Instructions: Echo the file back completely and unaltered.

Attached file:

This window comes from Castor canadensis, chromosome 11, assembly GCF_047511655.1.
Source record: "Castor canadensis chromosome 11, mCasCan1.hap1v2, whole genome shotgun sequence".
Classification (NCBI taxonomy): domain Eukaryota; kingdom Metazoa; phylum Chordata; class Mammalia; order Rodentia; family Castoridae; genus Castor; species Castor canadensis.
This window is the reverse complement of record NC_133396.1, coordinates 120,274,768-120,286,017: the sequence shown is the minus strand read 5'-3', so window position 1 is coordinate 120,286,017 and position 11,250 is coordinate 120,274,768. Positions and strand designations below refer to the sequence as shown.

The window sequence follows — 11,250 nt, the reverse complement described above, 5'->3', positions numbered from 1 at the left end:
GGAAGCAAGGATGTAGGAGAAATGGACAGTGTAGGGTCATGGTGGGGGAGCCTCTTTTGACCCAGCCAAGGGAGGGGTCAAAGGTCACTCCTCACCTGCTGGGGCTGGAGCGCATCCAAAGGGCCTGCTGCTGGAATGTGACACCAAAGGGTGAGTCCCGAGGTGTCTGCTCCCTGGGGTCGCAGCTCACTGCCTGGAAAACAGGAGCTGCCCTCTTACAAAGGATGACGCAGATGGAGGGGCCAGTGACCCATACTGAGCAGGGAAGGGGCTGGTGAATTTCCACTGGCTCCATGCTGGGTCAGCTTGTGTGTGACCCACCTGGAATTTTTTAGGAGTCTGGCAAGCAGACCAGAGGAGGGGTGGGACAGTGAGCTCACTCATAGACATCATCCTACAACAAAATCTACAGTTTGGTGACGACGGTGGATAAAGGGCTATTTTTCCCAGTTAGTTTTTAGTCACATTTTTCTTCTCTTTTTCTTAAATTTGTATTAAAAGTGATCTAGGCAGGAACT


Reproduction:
This window comes from Castor canadensis, chromosome 11, assembly GCF_047511655.1.
Source record: "Castor canadensis chromosome 11, mCasCan1.hap1v2, whole genome shotgun sequence".
Classification (NCBI taxonomy): domain Eukaryota; kingdom Metazoa; phylum Chordata; class Mammalia; order Rodentia; family Castoridae; genus Castor; species Castor canadensis.
This window is the reverse complement of record NC_133396.1, coordinates 120,274,768-120,286,017: the sequence shown is the minus strand read 5'-3', so window position 1 is coordinate 120,286,017 and position 11,250 is coordinate 120,274,768. Positions and strand designations below refer to the sequence as shown.

The window sequence follows — 11,250 nt, the reverse complement described above, 5'->3', positions numbered from 1 at the left end:
GGAAGCAAGGATGTAGGAGAAATGGACAGTGTAGGGTCATGGTGGGGGAGCCTCTTTTGACCCAGCCAAGGGAGGGGTCAAAGGTCACTCCTCACCTGCTGGGGCTGGAGCGCATCCAAAGGGCCTGCTGCTGGAATGTGACACCAAAGGGTGAGTCCCGAGGTGTCTGCTCCCTGGGGTCGCAGCTCACTGCCTGGAAAACAGGAGCTGCCCTCTTACAAAGGATGACGCAGATGGAGGGGCCAGTGACCCATACTGAGCAGGGAAGGGGCTGGTGAATTTCCACTGGCTCCATGCTGGGTCAGCTTGTGTGTGACCCACCTGGAATTTTTTAGGAGTCTGGCAAGCAGACCAGAGGAGGGGTGGGACAGTGAGCTCACTCATAGACATCATCCTACAACAAAATCTACAGTTTGGTGACGACGGTGGATAAAGGGCTATTTTTCCCAGTTAGTTTTTAGTCACATTTTTCTTCTCTTTTTCTTAAATTTGTATTAAAAGTGATCTAGGCAGGAACT